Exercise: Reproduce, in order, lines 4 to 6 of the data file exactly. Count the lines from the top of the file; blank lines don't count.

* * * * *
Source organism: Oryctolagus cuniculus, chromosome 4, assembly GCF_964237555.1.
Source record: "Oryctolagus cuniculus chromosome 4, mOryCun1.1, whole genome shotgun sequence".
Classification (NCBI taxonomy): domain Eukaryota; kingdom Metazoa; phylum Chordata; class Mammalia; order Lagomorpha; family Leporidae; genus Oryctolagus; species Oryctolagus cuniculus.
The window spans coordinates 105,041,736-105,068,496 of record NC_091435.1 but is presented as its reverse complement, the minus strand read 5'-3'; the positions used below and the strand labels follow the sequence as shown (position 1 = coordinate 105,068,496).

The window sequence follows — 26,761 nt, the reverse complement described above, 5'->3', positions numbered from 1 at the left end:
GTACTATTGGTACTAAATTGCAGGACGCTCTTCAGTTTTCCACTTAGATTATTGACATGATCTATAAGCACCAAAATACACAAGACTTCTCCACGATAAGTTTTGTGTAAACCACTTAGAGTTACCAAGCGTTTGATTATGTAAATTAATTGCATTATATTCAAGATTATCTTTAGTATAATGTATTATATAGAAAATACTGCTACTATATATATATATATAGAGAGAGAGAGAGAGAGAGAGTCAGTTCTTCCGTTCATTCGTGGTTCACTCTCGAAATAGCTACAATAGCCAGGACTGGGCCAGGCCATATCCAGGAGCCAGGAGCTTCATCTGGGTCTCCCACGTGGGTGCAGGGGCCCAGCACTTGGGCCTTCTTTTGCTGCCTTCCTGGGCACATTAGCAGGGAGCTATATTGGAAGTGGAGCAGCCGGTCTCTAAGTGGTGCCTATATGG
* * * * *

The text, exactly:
The window spans coordinates 105,041,736-105,068,496 of record NC_091435.1 but is presented as its reverse complement, the minus strand read 5'-3'; the positions used below and the strand labels follow the sequence as shown (position 1 = coordinate 105,068,496).

The window sequence follows — 26,761 nt, the reverse complement described above, 5'->3', positions numbered from 1 at the left end:
GTACTATTGGTACTAAATTGCAGGACGCTCTTCAGTTTTCCACTTAGATTATTGACATGATCTATAAGCACCAAAATACACAAGACTTCTCCACGATAAGTTTTGTGTAAACCACTTAGAGTTACCAAGCGTTTGATTATGTAAATTAATTGCATTATATTCAAGATTATCTTTAGTATAATGTATTATATAGAAAATACTGCTACTATATATATATATATAGAGAGAGAGAGAGAGAGAGAGTCAGTTCTTCCGTTCATTCGTGGTTCACTCTCGAAATAGCTACAATAGCCAGGACTGGGCCAGGCCATATCCAGGAGCCAGGAGCTTCATCTGGGTCTCCCACGTGGGTGCAGGGGCCCAGCACTTGGGCCTTCTTTTGCTGCCTTCCTGGGCACATTAGCAGGGAGCTATATTGGAAGTGGAGCAGCCGGTCTCTAAGTGGTGCCTATATGG